By Annelize Ferreira, October 2014
Have you thought about your breathing today? Probably not…
For most of us breathing is an unconscious and automatic process. Apart from supporting life, the mechanism of breathing supports many other physiological and structural functions in the body that is crucial for the health of your connective tissue and overall wellbeing.
On average we inhale and exhale 24 000 times a day. The muscles of respiration help with this action. The main breathing muscle is the diaphragm, located above your abdominal content and attaching to the outer edges of your ribs and into the spine.
Due to our seated, computer and technology driven lifestyles we adapt our postures so that we don’t use our diaphragm effectively. The muscles of the neck and shoulders start doing the work of the diaphragm. These muscles are especially active when we are in a constant state of stress. We call this type of neck/shoulder breathing pattern: upper chest breathing. Over a period of time this can lead to a state of constant inhalation, basically not breathing out fully with each breath. This causes an imbalance in you blood gasses and your blood becomes more alkaline. Oxygen cannot circulate around the body very well under these circumstances.
The body’s reaction could be:
- tendency to headaches,
- pins and needles in both hands or feet,
- cramps and cold extremities
- lowered pain threshold
- brain fog and
- nervous system problems, some replicating heart attack type symptoms.
Fig 1. Effects of Breathing Pattern Dysfunction
Image Credit: Leon Chaitow, Text Credit: Lum, 1994
An upper chest breathing pattern is only OK for short periods of times i.e. when you exert yourself during exercise or if you need to scale a six foot wall while being chased by a lion! J Other than this, breathing should be low and slow and performed by the diaphragm. This breathing pattern is called “abdominal breathing”.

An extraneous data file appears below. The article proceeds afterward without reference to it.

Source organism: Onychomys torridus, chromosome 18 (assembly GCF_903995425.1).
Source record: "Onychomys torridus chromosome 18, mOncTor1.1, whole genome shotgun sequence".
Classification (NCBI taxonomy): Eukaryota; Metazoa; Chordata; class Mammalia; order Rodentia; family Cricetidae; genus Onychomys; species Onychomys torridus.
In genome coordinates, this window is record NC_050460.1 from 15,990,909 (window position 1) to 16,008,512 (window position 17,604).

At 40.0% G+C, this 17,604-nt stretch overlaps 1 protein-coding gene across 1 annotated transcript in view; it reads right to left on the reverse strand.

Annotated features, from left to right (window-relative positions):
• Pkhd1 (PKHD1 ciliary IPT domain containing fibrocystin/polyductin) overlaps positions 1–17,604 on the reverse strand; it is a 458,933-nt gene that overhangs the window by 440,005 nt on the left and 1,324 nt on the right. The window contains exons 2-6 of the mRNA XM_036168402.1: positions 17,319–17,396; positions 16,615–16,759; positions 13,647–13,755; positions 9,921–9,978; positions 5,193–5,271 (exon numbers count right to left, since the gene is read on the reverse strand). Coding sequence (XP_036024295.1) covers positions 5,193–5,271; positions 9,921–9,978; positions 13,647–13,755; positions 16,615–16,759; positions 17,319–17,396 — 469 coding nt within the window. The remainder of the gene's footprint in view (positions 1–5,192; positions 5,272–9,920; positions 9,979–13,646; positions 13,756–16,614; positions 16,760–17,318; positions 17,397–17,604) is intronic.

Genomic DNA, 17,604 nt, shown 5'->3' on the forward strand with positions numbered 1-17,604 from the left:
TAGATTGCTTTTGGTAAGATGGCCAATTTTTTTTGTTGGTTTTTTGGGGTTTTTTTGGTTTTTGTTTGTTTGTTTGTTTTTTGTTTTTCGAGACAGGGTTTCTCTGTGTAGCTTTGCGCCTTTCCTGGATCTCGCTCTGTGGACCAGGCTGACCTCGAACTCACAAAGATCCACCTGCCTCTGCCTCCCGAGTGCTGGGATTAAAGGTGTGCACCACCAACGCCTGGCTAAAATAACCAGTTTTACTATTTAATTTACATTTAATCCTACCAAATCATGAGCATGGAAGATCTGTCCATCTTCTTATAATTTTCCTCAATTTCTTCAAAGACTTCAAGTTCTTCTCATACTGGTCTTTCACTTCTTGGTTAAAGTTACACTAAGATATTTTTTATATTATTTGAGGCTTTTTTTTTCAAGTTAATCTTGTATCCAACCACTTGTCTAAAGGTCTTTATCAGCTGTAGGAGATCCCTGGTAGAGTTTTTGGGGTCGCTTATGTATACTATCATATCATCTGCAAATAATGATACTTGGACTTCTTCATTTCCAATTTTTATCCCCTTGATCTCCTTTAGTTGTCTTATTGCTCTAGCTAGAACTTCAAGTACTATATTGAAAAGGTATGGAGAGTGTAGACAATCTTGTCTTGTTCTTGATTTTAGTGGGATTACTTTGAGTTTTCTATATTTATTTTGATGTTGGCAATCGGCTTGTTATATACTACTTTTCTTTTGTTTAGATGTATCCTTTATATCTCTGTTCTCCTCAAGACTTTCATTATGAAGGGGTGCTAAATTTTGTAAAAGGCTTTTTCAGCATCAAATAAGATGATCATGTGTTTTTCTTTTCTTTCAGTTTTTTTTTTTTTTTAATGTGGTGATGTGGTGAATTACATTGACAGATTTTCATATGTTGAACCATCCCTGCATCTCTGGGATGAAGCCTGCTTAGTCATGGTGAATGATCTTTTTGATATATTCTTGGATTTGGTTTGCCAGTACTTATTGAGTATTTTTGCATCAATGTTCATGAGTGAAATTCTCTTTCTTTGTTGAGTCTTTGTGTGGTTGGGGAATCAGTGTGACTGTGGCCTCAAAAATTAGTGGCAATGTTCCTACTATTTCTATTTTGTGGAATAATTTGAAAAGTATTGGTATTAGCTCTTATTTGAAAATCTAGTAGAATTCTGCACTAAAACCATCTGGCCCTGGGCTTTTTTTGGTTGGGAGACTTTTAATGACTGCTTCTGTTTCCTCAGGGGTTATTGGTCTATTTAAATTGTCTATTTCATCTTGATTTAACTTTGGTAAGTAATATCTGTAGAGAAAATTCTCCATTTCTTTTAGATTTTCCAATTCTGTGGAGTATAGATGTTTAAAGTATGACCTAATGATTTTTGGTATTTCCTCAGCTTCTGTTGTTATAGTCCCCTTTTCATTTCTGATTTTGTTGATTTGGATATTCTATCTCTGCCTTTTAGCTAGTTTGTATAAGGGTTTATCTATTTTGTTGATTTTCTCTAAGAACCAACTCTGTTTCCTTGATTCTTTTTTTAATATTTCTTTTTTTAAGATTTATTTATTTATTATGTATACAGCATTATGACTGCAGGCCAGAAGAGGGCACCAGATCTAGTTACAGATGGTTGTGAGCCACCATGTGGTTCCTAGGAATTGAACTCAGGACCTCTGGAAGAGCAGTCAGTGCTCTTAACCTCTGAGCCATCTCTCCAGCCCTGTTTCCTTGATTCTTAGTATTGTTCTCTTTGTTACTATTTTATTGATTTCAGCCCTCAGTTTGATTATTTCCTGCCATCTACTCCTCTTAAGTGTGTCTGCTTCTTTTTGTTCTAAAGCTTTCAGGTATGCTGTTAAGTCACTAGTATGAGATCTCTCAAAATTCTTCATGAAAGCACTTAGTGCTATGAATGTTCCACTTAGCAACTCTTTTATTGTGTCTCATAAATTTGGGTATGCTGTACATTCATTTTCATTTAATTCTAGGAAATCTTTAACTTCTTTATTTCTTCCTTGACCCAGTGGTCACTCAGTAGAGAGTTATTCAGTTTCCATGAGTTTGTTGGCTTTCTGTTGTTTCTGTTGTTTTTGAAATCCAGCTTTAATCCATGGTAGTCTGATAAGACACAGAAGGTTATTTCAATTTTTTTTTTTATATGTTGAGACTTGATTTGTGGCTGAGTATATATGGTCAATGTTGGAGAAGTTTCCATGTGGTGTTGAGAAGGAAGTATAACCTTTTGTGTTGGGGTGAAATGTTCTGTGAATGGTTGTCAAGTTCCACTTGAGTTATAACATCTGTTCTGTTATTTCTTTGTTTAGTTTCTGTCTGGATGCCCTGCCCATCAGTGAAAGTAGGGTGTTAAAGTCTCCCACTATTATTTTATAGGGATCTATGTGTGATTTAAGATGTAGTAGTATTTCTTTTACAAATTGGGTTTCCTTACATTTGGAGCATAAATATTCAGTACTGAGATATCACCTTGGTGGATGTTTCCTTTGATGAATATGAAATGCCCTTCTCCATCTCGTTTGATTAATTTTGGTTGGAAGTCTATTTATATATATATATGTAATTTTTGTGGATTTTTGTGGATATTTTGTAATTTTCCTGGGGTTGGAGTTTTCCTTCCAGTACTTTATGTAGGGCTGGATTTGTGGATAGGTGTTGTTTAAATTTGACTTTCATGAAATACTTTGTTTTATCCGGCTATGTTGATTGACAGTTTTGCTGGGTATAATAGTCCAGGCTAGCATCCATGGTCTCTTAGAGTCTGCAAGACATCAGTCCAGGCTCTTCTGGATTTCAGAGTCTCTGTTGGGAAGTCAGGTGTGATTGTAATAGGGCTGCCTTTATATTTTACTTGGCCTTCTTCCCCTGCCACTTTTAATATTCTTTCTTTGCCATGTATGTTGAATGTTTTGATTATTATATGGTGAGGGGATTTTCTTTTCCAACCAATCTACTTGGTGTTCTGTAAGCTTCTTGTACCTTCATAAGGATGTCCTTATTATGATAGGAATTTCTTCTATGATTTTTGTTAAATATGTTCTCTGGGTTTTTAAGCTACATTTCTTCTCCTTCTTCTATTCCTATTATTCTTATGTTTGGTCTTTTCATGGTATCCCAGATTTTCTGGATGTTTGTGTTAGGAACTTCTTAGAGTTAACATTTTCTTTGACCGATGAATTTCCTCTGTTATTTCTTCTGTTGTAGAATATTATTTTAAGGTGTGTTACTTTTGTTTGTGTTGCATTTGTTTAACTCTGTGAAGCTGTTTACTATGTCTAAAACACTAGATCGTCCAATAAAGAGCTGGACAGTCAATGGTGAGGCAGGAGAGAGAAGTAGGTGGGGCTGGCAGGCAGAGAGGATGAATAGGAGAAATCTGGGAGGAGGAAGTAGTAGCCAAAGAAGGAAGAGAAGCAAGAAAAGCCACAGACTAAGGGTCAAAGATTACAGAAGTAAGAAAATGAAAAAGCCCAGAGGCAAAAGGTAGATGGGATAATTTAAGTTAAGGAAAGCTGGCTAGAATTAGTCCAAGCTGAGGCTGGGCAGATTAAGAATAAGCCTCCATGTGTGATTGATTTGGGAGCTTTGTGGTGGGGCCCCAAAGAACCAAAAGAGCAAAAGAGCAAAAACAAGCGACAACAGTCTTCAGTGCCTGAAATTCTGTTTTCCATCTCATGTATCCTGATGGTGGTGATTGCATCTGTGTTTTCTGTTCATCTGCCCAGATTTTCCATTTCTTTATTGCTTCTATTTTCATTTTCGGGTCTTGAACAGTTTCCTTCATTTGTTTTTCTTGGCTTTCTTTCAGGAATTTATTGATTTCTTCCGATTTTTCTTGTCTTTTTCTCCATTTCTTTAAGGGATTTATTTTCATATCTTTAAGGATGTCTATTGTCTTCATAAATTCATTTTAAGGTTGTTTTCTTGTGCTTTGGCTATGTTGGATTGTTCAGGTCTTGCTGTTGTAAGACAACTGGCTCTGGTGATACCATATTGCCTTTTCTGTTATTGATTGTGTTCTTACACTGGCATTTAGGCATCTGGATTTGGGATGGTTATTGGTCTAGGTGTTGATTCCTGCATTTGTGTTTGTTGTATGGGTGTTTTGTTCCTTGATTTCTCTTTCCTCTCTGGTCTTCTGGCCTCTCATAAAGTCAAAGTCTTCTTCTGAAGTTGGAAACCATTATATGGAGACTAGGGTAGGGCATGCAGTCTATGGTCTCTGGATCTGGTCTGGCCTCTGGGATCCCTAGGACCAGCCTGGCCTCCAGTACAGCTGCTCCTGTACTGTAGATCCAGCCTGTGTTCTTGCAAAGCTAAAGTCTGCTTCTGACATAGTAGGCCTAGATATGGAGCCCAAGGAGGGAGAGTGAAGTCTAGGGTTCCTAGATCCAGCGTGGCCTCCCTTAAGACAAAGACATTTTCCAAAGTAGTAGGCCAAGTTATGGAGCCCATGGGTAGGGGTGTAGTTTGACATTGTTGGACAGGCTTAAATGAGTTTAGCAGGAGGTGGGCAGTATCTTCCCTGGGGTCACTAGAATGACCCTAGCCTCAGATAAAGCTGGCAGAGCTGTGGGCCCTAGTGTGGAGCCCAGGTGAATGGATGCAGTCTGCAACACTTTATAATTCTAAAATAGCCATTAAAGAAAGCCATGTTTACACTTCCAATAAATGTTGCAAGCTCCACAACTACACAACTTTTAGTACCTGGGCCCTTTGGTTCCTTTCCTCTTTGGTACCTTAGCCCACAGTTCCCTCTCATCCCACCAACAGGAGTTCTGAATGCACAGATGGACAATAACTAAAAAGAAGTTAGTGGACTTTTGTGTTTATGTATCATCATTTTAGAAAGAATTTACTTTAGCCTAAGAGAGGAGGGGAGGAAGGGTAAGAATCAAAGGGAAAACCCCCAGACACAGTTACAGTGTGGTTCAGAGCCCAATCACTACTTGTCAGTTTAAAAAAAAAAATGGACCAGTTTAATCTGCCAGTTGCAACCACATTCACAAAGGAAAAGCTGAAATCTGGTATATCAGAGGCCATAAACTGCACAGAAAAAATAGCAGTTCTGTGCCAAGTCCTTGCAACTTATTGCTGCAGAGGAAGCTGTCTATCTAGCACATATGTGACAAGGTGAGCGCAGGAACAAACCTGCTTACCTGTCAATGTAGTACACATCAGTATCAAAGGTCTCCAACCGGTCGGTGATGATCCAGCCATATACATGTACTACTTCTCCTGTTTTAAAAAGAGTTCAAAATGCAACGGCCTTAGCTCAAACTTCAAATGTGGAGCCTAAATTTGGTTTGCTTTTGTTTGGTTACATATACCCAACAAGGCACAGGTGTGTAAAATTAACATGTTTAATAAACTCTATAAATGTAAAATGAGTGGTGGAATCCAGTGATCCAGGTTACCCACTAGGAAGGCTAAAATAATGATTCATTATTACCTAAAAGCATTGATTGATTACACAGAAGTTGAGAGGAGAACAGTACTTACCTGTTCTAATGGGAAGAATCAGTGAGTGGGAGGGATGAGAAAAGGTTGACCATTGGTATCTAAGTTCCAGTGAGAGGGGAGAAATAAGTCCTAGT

How can you tell if you are breathing incorrectly?
If you suffer from any of the symptoms described above you may be have an altered breathing pattern. It is worth checking your breathing pattern with the High Low test described below.
The High Low test is an easy way to find out whether you have an altered breathing pattern. Ideally the hand on the abdomen should move first before the hand on the upper chest an in a horizontal plane (See arrows). The air should ideally fill from the bottom of the lungs towards the top without the shoulder moving up to the ears.
Fig 2. High Low Test
How can you improve your breathing pattern?
Specific physiotherapy techniques such as positional release, muscle energy techniques and myofascial release could help to mobilise the soft tissues, ribs and diaphragm. These structures can get restricted and blocked due to abnormal breathing patterns. However, an altered breathing pattern is a habit and thus, most of the work will be done by the patient who will be performing simple breathing exercises a few times a day to reset and establish a new breathing pattern. This will help you to improve your overall wellbeing and performance in your sport and life.
If you would like to know how to improve your breathing pattern contact Annelize Ferreira, Lead Physiotherapist at Harrogate Physiotherapy Practice on 01423 544004.